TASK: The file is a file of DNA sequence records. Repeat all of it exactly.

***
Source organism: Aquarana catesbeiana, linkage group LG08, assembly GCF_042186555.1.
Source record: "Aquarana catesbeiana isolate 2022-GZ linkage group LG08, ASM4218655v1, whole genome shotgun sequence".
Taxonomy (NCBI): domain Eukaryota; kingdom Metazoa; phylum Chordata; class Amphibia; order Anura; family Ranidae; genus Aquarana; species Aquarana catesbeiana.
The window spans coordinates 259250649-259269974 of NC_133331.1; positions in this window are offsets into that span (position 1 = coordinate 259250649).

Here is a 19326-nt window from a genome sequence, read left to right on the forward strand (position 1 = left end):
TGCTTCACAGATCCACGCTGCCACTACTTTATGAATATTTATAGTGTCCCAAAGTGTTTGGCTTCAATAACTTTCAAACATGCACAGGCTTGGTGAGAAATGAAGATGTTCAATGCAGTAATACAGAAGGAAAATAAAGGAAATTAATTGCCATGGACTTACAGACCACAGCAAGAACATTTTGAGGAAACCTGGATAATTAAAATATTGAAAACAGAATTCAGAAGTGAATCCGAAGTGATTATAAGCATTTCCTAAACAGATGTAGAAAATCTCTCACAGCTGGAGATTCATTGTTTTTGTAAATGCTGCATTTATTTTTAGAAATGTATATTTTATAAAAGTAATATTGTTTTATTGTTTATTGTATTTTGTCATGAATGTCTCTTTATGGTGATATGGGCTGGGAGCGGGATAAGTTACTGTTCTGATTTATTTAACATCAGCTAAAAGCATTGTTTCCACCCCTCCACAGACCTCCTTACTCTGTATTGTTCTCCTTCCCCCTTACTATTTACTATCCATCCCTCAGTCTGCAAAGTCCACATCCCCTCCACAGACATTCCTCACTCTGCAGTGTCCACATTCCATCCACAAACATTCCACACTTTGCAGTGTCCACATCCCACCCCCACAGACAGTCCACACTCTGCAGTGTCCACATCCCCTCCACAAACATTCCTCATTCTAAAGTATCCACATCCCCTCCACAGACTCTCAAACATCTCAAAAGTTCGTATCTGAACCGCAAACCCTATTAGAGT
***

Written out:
Source organism: Aquarana catesbeiana, linkage group LG08, assembly GCF_042186555.1.
Source record: "Aquarana catesbeiana isolate 2022-GZ linkage group LG08, ASM4218655v1, whole genome shotgun sequence".
Taxonomy (NCBI): domain Eukaryota; kingdom Metazoa; phylum Chordata; class Amphibia; order Anura; family Ranidae; genus Aquarana; species Aquarana catesbeiana.
The window spans coordinates 259250649-259269974 of NC_133331.1; positions in this window are offsets into that span (position 1 = coordinate 259250649).

Here is a 19326-nt window from a genome sequence, read left to right on the forward strand (position 1 = left end):
TGCTTCACAGATCCACGCTGCCACTACTTTATGAATATTTATAGTGTCCCAAAGTGTTTGGCTTCAATAACTTTCAAACATGCACAGGCTTGGTGAGAAATGAAGATGTTCAATGCAGTAATACAGAAGGAAAATAAAGGAAATTAATTGCCATGGACTTACAGACCACAGCAAGAACATTTTGAGGAAACCTGGATAATTAAAATATTGAAAACAGAATTCAGAAGTGAATCCGAAGTGATTATAAGCATTTCCTAAACAGATGTAGAAAATCTCTCACAGCTGGAGATTCATTGTTTTTGTAAATGCTGCATTTATTTTTAGAAATGTATATTTTATAAAAGTAATATTGTTTTATTGTTTATTGTATTTTGTCATGAATGTCTCTTTATGGTGATATGGGCTGGGAGCGGGATAAGTTACTGTTCTGATTTATTTAACATCAGCTAAAAGCATTGTTTCCACCCCTCCACAGACCTCCTTACTCTGTATTGTTCTCCTTCCCCCTTACTATTTACTATCCATCCCTCAGTCTGCAAAGTCCACATCCCCTCCACAGACATTCCTCACTCTGCAGTGTCCACATTCCATCCACAAACATTCCACACTTTGCAGTGTCCACATCCCACCCCCACAGACAGTCCACACTCTGCAGTGTCCACATCCCCTCCACAAACATTCCTCATTCTAAAGTATCCACATCCCCTCCACAGACTCTCAAACATCTCAAAAGTTCGTATCTGAACCGCAAACCCTATTAGAGT